Increasing Passenger Rail Capacity - Public Accounts Committee Contents


Conclusions and recommendations

1.  All but one of the fifteen English rail franchises have no requirements for the operator to meet demand without excessive overcrowding, and so the taxpayer usually has to provide additional funding for extra carriages. For future rail franchises the Department should impose clear obligations on operators to avoid overcrowding, and to bear the costs of meeting that obligation themselves.

2.  The current round of planning relied heavily on buying extra carriages and on extending platforms to accommodate longer trains but this approach cannot go on indefinitely. Clearly, alternatives must be found to meet the capacity challenge in the future. The Department should vigorously pursue and promote smart ticketing and other demand management techniques to reduce the inefficiencies of overcrowding in peak hours and underused rolling stock at other times.

3.  The Department's knowledge of how many people use which parts of the rail network and when is inadequate, sketchy and so gives a poor basis for decision-making. The Department should require all new train carriages, whether procured by the Department itself or by franchisees, to be fitted with automatic passenger counting equipment to show how many people are travelling on what trains and when. It should require franchisees to provide useful and verifiable data from that counting. It should also report back to the Committee on progress to establish a computer system to capture, analyse and report on this data.

4.  It is not clear to passengers where the money from increased fares has been spent. For example, passengers in some parts of the Southeastern franchise are paying premium fares to support new services which do not stop at their stations and do little to alleviate overcrowding on the trains they use. The Department should provide transparent information on how many new passenger places it is delivering, on which trains, and at what cost to taxpayers and fare payers.

5.  The Office of Rail Regulation does not have a grip on Network Rail's efficiency and appeared remarkably relaxed about the continuing gap in performance between Network Rail and international comparators. It is surprising that the Regulator, which has been in operation since 1994, accepts that there is still a "very large potential" for Network Rail to improve its efficiency (for example a potential to reduce costs of platform lengthening by 25% compared to European peers), yet does not have a detailed bottom-up and complete understanding of Network Rail's costs. Particularly given that Network Rail is the monopoly provider of the rail infrastructure, there appears to be marked complacency in the Regulator's approach and he should do much more to challenge the underpinning reasons for existing inefficiencies. The Department should take any steps which are necessary to enable the Regulator to do this.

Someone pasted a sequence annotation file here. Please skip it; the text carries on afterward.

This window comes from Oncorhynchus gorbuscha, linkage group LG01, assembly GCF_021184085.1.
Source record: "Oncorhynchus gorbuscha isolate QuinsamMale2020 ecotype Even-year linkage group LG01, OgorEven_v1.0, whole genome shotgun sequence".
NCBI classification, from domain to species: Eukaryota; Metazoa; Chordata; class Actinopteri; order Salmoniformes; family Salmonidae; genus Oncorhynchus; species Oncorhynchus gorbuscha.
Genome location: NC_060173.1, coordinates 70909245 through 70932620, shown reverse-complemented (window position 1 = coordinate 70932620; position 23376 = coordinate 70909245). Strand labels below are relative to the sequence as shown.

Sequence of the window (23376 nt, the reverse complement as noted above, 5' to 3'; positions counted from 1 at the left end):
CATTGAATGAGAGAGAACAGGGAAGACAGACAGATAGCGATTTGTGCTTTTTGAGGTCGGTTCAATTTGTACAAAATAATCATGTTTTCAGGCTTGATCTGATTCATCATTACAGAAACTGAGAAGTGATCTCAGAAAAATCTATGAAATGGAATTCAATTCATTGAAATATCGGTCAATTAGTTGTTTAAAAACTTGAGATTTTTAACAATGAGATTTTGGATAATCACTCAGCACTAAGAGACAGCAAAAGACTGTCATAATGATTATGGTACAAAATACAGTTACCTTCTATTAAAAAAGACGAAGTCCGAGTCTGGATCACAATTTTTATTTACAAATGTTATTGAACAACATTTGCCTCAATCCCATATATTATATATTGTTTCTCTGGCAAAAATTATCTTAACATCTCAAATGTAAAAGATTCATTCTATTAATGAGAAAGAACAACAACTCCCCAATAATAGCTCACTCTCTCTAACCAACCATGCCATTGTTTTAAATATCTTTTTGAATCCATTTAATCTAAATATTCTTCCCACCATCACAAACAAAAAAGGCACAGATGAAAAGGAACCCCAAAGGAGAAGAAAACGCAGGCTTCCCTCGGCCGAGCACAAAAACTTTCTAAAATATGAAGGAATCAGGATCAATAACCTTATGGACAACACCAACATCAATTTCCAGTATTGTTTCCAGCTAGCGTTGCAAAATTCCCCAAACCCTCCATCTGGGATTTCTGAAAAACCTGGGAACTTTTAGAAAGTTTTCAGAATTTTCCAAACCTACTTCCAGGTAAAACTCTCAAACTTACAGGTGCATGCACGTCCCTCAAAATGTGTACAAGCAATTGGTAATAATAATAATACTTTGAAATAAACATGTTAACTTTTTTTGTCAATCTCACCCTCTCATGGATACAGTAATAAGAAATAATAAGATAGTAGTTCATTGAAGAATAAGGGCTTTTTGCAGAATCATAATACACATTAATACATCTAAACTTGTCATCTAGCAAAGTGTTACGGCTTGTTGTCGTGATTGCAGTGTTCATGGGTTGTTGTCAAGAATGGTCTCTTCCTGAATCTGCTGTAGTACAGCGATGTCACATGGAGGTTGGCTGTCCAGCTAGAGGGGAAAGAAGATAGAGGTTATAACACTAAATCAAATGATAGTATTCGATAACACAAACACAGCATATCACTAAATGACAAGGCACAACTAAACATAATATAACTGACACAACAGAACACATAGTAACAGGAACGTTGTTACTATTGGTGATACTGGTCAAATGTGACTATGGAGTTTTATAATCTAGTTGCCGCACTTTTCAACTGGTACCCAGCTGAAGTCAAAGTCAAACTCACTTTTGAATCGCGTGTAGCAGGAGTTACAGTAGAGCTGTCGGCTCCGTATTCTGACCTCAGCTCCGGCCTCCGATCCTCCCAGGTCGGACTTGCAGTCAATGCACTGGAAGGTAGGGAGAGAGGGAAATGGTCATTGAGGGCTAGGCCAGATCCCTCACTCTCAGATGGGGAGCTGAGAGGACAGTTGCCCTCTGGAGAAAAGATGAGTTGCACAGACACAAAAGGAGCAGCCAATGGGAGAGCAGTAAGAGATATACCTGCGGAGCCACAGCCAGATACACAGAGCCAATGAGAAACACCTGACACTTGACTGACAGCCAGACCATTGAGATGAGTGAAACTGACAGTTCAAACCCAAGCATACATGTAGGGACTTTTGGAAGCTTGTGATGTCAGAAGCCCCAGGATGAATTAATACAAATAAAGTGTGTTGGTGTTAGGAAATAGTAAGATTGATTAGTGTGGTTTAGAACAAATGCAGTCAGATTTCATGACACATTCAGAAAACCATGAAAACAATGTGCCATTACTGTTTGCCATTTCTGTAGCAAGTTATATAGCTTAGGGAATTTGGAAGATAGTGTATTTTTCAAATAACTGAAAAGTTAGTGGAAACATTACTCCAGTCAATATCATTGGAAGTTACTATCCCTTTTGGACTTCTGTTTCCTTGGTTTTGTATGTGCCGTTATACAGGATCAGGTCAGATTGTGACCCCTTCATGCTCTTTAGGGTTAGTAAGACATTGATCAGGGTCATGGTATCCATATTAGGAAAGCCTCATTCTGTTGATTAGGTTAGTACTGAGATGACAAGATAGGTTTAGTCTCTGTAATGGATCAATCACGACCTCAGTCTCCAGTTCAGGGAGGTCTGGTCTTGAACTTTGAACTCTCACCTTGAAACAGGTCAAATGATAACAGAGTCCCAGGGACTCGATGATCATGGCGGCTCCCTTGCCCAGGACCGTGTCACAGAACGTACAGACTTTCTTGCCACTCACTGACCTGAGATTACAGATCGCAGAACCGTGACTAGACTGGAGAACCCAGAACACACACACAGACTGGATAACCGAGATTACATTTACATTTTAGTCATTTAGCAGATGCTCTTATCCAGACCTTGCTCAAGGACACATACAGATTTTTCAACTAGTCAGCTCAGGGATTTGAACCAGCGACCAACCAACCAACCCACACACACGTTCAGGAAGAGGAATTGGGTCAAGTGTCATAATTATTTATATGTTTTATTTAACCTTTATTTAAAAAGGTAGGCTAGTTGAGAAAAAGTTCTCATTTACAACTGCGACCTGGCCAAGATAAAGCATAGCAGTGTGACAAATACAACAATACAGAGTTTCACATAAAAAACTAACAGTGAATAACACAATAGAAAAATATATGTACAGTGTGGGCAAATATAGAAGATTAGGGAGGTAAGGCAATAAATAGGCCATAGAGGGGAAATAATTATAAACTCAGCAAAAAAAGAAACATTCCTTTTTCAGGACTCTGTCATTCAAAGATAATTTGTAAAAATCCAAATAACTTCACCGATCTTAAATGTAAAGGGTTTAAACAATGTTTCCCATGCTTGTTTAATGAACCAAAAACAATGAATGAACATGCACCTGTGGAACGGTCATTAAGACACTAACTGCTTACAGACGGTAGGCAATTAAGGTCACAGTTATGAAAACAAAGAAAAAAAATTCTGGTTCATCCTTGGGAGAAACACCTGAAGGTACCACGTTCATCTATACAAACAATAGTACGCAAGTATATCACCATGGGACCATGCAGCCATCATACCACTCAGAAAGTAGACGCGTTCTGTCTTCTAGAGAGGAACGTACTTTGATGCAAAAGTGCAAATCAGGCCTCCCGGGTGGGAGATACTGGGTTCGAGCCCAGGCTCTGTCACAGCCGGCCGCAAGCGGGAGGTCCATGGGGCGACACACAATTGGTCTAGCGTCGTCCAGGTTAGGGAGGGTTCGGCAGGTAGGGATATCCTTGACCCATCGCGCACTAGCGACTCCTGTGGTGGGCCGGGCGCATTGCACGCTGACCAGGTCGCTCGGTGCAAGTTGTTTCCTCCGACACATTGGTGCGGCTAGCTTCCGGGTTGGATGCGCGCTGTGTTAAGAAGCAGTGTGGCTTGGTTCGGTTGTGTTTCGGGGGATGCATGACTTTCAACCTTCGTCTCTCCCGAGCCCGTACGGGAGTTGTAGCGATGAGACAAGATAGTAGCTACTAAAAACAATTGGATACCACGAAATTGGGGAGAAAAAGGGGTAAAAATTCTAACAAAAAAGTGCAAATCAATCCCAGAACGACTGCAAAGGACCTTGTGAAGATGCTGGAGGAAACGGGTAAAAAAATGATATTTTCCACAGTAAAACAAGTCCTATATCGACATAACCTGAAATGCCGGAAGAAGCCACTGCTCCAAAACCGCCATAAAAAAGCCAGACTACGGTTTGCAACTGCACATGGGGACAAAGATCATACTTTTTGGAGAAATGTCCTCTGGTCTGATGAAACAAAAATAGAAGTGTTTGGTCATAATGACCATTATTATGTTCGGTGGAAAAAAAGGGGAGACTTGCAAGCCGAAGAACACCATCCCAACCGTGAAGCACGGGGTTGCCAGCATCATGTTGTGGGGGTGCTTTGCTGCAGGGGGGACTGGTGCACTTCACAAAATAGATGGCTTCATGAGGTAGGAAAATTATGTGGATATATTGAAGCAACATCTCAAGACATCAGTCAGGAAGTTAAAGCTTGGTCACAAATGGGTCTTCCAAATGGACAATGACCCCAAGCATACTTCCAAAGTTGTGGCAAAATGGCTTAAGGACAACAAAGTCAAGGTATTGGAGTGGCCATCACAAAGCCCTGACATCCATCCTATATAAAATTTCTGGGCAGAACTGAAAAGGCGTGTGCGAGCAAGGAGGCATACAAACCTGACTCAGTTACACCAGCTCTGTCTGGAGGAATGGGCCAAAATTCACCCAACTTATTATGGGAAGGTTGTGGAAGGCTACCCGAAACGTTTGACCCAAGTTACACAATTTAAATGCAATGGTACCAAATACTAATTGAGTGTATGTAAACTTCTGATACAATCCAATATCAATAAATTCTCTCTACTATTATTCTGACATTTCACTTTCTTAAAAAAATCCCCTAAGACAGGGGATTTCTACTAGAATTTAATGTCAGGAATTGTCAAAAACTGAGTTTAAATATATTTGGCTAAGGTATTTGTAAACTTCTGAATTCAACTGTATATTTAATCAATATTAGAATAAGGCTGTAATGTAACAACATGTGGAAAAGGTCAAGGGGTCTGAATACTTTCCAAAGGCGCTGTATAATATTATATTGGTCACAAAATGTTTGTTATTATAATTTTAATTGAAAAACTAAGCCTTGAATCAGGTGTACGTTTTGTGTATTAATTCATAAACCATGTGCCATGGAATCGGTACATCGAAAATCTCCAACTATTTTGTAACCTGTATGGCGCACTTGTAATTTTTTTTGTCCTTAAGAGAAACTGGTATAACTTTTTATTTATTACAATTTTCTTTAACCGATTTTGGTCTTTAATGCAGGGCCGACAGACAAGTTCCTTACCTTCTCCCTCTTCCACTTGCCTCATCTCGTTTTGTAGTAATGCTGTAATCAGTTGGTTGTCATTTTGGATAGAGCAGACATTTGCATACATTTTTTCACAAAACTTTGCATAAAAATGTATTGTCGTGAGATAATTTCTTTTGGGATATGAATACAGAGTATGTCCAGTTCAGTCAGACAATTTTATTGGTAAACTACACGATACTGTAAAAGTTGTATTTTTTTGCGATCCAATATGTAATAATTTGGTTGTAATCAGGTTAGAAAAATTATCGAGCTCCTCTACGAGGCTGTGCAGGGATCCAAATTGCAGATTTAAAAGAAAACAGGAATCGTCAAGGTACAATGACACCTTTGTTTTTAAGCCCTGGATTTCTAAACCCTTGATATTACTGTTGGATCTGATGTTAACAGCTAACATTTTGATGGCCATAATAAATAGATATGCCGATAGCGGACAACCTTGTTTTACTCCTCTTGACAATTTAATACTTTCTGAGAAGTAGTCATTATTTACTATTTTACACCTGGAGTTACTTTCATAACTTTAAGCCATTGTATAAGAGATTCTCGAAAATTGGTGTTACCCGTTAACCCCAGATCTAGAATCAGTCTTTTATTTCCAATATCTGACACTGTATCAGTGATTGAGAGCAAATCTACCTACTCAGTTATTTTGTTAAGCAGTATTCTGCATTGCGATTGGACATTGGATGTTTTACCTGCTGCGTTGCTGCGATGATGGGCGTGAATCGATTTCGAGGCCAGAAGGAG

6.  The unique and complex structure of the rail industry makes it inherently cumbersome and expensive, and provides little external challenge to its vested interest in its own growth. The Department should conduct a fundamental review of the rail industry's structure, to ensure better accountability and value for money, with the aim of reducing conflicts of interest, aligning efforts on maximising efficiency, and restraining the tendency to seek solutions through growth.

7.  Governance arrangements for the railways do not provide enough independent scrutiny and transparency to drive value for money relative to the sums of taxpayer money involved. The Department should take the necessary steps so that the Comptroller and Auditor General becomes the auditor of Network Rail, including full access rights so that he can report on value for money to Parliament.

8.  It is unacceptable for Accounting Officers to challenge the findings of a National Audit Office report in evidence to this Committee, having previously agreed the accuracy of the report prior to its publication. The Permanent Secretary must in future satisfy himself that facts and their presentation within National Audit Office reports are accurate before their publication, and not wait until the committee hearing to reveal new evidence. Such late presentation of evidence also prevents the NAO being in a position to provide us with independent validation of new material. The Treasury should reinforce to Accounting Officers the importance of providing supplementary material in time for the Committee to consider it and for the NAO to validate it.


 
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Prepared 9 November 2010